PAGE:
December 25, 1981. Christmas morning in the small northern Indiana
town of Chesterton.
A Christmas morning like many others, however, there would
never again be a Christmas morning like that for me.
For that Christmas is the year I received the Dungeons
& Dragons Basic Set, the “Moldvay” magenta edition.
And my life was never
the same again.
In fact, that one single gift directed my life pretty much
every day since that day.
I still remember opening the gift and setting it aside on
the pile of other games and toys, then later that afternoon, belly filled and
everyone going off to rest and recover in their own way, I sat down in the big
chair in our family’s formal living room to check out that new game.
I’d seen it before, at several stores; I realized it was a
different boxed set than the one I was used to seeing (the “Holmes” set). I’d
even expressed interest in it before, but that one little book with the sacrificial
victim on the cover (Eldritch Wizardry) put my mom off the idea of my ever
playing such a strange game.
Little did my parents realize that this was that self-same game, in a new edition, written and illustrated in a child-friendly manner, and available at that most innocent of stores, Toys ‘R Us. I had read The Hobbit, and most of the Lord of the Rings (that part in Two Towers with Frodo, Sam, and Gollum was just soooo boring to a 12-year old…). I had consumed other fantasy and science-fiction books and movies in large quantities...
And so not recognizing it as “that game,” my parents
thought that some game with a dragon on the cover would be a natural fit, and as
they had a few dollars left in the budget they set for games and toys for me,
they picked it up… on a whim!
I tore open the box, opened the book -- and never looked
I was the first kid in my age group/social cadre to get D&D,
and so I of course became the first Dungeon Master of the group. Oh, the
spectacular mistakes I made! Worst example – I did not understand monster hit
dice at first, and just assumed that their hit dice were their hit points. So
orcs had 1 hit point, ogres had 4, and red dragons had 10… monster kills were
in the 100s before I figured out THAT mistake.
But the game was glorious fun. In January I picked up the D&D Expert Set. In rapid order thereafter I picked up modules B1 and T1, which
introduced me to Advanced Dungeons & Dragons, the books of which I picked up
at the Hallmark Books shop in Marquette Mall in Michigan City. I rapidly
discovered that there were hobby shops dedicated to Dungeons & Dragons,
among other things. I picked up my first issue of Dragon Magazine, #57, at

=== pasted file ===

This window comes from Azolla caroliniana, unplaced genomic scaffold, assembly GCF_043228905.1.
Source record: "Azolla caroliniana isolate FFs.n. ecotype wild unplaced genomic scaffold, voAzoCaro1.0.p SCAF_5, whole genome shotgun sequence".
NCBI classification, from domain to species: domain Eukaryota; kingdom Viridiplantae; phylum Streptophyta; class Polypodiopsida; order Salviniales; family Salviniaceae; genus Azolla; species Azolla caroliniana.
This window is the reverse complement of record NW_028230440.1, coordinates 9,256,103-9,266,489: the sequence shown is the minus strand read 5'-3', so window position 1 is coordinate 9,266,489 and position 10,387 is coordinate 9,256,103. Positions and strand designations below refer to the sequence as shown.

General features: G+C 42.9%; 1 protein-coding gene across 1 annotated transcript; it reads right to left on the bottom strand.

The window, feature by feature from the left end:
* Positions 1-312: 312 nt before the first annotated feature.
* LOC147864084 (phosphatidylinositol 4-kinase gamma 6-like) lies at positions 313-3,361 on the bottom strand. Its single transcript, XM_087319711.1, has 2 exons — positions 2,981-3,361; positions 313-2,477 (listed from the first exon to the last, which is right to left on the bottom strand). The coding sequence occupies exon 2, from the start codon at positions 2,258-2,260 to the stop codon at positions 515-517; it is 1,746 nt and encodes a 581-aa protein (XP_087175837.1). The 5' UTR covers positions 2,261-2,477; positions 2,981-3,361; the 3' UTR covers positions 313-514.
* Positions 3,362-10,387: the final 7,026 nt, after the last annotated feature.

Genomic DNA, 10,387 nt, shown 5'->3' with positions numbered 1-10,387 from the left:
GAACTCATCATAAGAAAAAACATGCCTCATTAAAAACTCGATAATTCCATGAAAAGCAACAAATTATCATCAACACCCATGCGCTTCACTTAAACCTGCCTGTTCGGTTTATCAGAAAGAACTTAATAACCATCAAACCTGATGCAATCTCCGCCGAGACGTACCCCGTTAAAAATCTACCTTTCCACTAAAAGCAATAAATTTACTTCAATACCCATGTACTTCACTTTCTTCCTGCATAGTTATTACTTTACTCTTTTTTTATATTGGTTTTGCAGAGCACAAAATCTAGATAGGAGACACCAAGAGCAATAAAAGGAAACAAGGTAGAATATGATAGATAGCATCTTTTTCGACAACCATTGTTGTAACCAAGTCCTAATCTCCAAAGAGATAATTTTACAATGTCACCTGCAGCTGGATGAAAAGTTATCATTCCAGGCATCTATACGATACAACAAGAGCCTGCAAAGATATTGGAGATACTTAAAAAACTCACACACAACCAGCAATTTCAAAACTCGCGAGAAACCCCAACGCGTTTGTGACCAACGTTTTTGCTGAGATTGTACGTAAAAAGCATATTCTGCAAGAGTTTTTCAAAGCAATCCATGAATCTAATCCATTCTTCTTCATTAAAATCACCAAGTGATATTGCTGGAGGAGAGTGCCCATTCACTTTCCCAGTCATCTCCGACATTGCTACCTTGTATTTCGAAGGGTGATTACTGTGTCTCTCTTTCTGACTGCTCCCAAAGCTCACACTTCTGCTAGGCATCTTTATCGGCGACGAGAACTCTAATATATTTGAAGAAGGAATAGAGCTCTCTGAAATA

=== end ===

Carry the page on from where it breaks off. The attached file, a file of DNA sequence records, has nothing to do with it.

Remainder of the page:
B&A Hobbies, also in Michigan City, around that same time.
By April 1982 Dungeons & Dragons had become my life. My
first non-D&D game was Gamma World 1st Edition, which I received
for my birthday that month. I also decided I wanted to design and write for
Dungeons & Dragons, as I sent off a letter complete with hand-written
monsters, to TSR; some months later, I received a “thank you, but” reply, my first rejection letter at age 13.
Needless to say, it did not stop me.
I was known as “That D&D Guy” in school thereafter. If I
was not King of the Nerds, I was certainly somewhere on that court. I played
D&D in the high school D&D Club (run by the Anatomy & Physiology
teacher, Mr. Jim Strange), right up until a priest came in and convinced our
principal that D&D was satanic.
I continued playing even when I lived in Germany for a year
between high school and college; I even introduced gaming to some German
friends there. I like to think that I ran some good games there, but between my
half-assed German and all the beer, I never quite knew…
I continued playing in college. I ditched my German for Teaching
program for Anthropology and Humanities, thinking that somehow that might A) be
more interesting and B) help my be a better game designer, so I might get a job
writing for TSR (silly me, what they wanted was designers with English degrees,
to save $ on the editorial process). In graduate school I had a dual epiphany –
I hated academia and I really, REALLY wanted to work in the Game Industry.
Sneaking into my first Game Manufacturer’s Association Trade Show with some faked-up
business cards sealed the deal.
From 1995 to 2012, most of my adult life was spent (WELL
SPENT, so very, very well spent) working in the Game Industry. I never got paid
full time to be a game designer – sadly, game designers have never been well
paid, so I worked in peripheral support areas. Over the years, I worked for
Wizards of the Coast, West End Games, WizKids, Chessex Distribution, Alliance
Distribution, ACD Distribution, SCRYE Magazine, Comics & Games Retailer Magazine,
and Chimera Hobby Shop, among others. To stay in the business I did anything I
could – I worked in publishing, purchasing, marketing, advertising, public
relations, sales, and warehousing – in manufacturing, distribution, and retail.
I even got to do some design work, initially as a freelancer.
That work of which I am most proud, and which also sadly was my Waterloo, was publishing the Wilderlands of High Adventure under license
from Judges Guild and working directly with Bob Bledsaw; closely followed by working
on Lejendary Earth with Gary Gygax (the fruits of which died on the vine, and would
never see print). I got to work with two of my greatest childhood heroes – for Bob
and Gary had a stature in my heart and mind much as, say, Joe Namath or Reggie
Jackson might have in the hearts of football and baseball fans.
How many can say they lived their dreams?
All that was born on that one simple Christmas day 40 years
ago. A simple box, a simple game, from which sprang forth a lifetime of amazing
adventures, in the world of fantasy and in real life.
Life is a game. Roll some dice.